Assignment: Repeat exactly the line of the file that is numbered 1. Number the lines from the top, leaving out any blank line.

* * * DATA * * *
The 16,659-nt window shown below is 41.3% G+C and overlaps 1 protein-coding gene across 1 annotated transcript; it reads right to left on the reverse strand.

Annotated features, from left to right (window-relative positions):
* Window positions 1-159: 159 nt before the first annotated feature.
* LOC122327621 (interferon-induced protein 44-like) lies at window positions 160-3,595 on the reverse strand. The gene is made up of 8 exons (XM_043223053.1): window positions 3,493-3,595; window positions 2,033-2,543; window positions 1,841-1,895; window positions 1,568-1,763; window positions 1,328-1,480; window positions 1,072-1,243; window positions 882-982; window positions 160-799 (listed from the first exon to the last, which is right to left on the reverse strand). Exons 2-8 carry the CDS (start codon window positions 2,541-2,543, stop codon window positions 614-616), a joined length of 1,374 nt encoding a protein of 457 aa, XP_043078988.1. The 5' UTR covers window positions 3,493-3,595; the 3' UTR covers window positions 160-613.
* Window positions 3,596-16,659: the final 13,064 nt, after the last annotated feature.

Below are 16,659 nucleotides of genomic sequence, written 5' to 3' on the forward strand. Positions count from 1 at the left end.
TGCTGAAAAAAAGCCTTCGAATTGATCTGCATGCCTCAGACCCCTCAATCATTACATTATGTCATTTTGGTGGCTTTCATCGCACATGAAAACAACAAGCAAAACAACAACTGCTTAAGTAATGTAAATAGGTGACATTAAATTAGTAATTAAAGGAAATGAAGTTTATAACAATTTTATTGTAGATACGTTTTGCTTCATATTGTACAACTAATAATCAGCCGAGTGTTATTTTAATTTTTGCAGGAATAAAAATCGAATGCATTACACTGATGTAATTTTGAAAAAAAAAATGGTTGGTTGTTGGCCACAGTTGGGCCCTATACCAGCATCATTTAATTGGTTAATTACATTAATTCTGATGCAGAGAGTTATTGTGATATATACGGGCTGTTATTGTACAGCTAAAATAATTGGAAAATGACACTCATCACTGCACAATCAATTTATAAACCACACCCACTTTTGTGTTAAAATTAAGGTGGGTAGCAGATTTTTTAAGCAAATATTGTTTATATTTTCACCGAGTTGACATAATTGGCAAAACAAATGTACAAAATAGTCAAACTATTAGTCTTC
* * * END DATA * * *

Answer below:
The 16,659-nt window shown below is 41.3% G+C and overlaps 1 protein-coding gene across 1 annotated transcript; it reads right to left on the reverse strand.